Ian Fairbairn

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(Stephen) Ian Fairbairn (14 April 1896 – 5 December 1968) was a British financier and rower who competed in the 1924 Summer Olympics.

Fairbairn was the son of Stephen Fairbairn and his wife Eleanor née Sharwood,[1] he was educated at Eton,[2] and then attended Royal Military College Sandhurst, and was commissioned as a second lieutenant in the Royal Horse Guards on 11 November 1914.[3] By then the First World War was underway, but he was not posted to France until 19 May 1915,[4] having just been promoted to lieutenant on 14 May.[5] He transferred to the Guards Machine Gun Regiment on 12 August 1918,[6] and was promoted captain on 18 October 1918.[7] He ceased to be employed with the Guards Machine Gun Regiment on 31 January 1919,[8] and resigned his commission on 1 May 1919,[9] he was badly wounded during the war.[2]

By this time, he was already a member of Thames Rowing Club, as was his father, taking part in a race on the Thames at Putney on 12 April 1919;[10] in 1920 he was runner up in Silver Goblets at Henley Royal Regatta in a coxless pair with Bruce Logan.[11] In 1923 Fairbairn stroked the Thames crew which won the Grand Challenge Cup, and was again stroke in the Thames crew that made up the eight rowing for Great Britain at the 1924 Summer Olympics, finishing fourth.[2][12] He was Captain of Thames (again following his father) in 1933, a Vice President from 1927–67 and President from 1967 until his death a year later,[13] he was a Steward of Henley Royal Regatta from 1948 until his death.[14]

Fairbairn pioneered the unit trust industry at M&G Investments which he joined in 1931.[2] He believed that investments in equities should be available to everyone so that there was a wider ownership of stakes in the nation's economy.

Fairbairn married Cynthia Isabelle Theresa Arbuthnot, daughter of Gerald Arbuthnot MP for Burnley on 27 July 1925, they had two children and were divorced in 1941[15] and he married a second time in 1941 to Esmée V. H. Bethell, she was killed by a V-1 flying bomb in 1944. Fairbairn appears to have held a reserve commission during the Second World War,[16] but it is not clear if he saw any service, from 1943 he was chairman of M&G.[2]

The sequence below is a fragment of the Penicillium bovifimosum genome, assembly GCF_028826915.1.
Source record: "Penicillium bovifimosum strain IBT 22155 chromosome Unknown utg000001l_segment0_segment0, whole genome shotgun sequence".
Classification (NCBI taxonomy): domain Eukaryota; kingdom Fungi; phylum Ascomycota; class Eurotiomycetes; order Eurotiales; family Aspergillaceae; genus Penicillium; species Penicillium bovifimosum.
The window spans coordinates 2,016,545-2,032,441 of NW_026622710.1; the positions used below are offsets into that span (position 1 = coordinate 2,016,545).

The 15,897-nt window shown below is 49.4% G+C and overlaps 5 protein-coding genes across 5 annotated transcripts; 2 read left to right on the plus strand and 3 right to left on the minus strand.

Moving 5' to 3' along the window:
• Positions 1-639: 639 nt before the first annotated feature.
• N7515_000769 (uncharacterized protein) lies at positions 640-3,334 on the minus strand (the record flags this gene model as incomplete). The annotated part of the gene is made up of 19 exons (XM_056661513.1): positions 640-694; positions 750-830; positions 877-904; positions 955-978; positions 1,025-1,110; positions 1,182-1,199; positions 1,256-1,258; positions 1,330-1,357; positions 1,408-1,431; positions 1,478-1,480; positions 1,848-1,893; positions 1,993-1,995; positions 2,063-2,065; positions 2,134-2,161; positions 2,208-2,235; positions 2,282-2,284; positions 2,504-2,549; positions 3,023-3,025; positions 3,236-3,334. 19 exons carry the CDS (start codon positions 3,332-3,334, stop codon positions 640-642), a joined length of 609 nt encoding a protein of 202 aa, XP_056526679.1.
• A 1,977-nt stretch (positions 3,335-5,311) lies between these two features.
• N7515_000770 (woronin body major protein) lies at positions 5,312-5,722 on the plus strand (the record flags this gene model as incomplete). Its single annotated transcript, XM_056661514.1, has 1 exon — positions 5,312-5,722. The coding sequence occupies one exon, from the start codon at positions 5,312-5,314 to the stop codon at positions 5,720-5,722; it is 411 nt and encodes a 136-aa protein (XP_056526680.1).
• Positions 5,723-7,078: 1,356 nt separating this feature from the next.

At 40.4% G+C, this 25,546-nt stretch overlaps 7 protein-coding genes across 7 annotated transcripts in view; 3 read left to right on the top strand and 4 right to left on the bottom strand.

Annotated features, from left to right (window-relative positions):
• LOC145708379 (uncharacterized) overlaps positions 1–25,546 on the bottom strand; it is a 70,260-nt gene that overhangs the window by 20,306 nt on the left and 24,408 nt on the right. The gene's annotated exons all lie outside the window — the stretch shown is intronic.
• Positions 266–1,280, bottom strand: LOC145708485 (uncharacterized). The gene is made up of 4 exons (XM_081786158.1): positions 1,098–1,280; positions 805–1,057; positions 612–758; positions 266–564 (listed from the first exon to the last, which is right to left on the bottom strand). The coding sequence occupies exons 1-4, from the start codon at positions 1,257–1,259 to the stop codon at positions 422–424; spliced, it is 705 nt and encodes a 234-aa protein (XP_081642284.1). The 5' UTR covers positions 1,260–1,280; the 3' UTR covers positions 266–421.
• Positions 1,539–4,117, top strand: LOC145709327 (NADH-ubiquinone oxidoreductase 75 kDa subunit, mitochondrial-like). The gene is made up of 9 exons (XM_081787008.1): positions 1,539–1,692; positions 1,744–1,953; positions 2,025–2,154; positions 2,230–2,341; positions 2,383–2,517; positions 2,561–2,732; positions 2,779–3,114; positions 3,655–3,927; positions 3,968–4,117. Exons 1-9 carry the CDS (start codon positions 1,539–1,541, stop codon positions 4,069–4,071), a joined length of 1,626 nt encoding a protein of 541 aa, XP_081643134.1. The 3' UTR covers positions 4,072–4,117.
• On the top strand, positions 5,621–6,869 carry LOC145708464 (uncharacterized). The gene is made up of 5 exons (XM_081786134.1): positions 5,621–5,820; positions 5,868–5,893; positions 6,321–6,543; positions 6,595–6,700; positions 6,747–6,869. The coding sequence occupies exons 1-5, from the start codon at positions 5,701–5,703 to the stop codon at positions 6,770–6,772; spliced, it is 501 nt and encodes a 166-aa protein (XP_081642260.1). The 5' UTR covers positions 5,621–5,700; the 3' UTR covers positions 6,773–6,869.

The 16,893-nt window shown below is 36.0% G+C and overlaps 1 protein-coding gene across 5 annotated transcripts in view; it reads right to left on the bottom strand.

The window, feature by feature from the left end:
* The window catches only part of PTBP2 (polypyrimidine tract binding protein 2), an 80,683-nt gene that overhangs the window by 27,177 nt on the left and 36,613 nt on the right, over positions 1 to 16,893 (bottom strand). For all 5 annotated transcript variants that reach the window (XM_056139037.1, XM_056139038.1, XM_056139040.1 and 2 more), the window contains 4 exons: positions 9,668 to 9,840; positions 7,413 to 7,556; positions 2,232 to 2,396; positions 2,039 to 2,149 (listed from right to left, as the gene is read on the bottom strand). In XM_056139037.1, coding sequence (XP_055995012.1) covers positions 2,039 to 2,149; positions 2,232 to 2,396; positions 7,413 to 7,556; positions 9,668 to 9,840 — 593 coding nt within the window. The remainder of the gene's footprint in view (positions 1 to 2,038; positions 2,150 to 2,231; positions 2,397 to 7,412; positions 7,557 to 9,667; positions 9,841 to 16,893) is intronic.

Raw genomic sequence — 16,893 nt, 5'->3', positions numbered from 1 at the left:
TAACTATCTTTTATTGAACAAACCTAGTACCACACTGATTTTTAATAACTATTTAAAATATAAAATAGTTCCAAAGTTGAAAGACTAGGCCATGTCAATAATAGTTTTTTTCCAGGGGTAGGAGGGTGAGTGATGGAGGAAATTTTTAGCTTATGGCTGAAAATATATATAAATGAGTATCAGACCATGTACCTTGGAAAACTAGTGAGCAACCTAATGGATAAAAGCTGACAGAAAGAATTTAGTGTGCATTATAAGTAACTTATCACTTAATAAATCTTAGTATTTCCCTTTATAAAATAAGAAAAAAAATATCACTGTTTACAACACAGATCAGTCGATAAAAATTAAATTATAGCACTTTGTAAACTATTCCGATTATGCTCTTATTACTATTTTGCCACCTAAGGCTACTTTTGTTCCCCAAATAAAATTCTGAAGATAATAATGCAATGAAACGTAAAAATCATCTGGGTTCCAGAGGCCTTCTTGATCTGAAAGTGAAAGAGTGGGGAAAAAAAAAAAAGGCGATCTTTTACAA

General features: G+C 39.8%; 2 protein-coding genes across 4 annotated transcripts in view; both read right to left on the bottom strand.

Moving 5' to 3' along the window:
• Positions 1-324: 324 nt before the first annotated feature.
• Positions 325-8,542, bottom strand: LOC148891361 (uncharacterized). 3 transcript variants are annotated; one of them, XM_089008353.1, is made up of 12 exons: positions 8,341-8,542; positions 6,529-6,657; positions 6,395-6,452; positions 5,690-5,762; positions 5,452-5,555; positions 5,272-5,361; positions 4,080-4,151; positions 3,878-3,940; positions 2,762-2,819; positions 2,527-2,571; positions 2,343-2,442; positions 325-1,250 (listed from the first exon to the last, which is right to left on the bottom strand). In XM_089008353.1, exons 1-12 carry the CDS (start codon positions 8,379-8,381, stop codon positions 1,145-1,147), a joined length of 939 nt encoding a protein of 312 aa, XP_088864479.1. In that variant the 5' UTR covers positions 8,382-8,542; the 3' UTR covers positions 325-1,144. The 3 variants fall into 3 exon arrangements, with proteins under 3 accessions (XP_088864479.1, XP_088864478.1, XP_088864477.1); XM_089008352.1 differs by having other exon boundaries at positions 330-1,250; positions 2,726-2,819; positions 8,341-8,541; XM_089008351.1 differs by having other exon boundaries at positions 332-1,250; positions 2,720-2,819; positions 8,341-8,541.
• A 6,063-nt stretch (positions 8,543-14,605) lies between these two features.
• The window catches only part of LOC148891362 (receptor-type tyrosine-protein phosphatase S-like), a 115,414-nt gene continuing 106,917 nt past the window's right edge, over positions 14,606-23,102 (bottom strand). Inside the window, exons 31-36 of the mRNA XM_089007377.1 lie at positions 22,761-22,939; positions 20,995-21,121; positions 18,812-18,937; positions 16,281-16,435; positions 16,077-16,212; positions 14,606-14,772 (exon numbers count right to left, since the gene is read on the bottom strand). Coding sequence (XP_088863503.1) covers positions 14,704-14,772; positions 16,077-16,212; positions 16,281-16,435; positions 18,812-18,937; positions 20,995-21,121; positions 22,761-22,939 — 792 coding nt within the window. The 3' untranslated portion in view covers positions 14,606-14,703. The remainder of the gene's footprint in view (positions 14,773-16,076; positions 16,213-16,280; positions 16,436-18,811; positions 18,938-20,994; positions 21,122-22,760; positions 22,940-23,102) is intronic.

In 1955 he became chairman of the parent group White Drummond; in 1961 created the Esmée Fairbairn Charitable Trust as a memorial to his second wife, transferring his personal holding in White Drummond to the trust – through this investment it became one of the largest charities in the UK.[2][17]

References[edit]

  1. ^ "Stephen Ian Fairbairn". The Peerage. 31 May 2009. 
  2. ^ a b c d e f "Mr. Ian Fairbairn". Obituaries. The Times (57430). London. 10 December 1968. col F, p. 10. 
  3. ^ "No. 28969". The London Gazette. 10 November 1914. p. 9141. 
  4. ^ Medal card of Fairbairn, S I, DocumentsOnline, The National Archives (fee usually required to view pdf of original medal card). Retrieved on 4 February 2010.
  5. ^ "No. 29233". The London Gazette (Supplement). 16 July 1915. p. 7043. 
  6. ^ "No. 31055". The London Gazette (Supplement). 6 December 1918. p. 14538. 
  7. ^ "No. 31068". The London Gazette. 13 December 1918. p. 14728. 
  8. ^ "No. 31211". The London Gazette. 28 February 1919. p. 3005. 
  9. ^ "No. 31320". The London Gazette. 29 April 1919. p. 5465. 
  10. ^ "Rowing. A Race At Putney". Sport. The Times (42074). London. 14 April 1919. col C, p. 5. 
  11. ^ Henley Royal Regatta Results of Final Races 1839-1939 Archived 2012-03-09 at the Wayback Machine.
  12. ^ Sports Reference Olympic Sports - Ian Fairbairn Archived 2012-10-24 at the Wayback Machine.
  13. ^ Page, Geoffrey (1991). Hear The Boat Sing. Kingswood Press. ISBN 0-413-65410-9. 
  14. ^ Burnell, Richard (1989). Henley Royal Regatta: A celebration of 150 years. William Heinemann. ISBN 0-434-98134-6. 
  15. ^ The Descedants of Sir William Arbuthnot
  16. ^ "No. 37552". The London Gazette. 30 April 1946. p. 2122. 
  17. ^ Esmée Fairbairn Foundation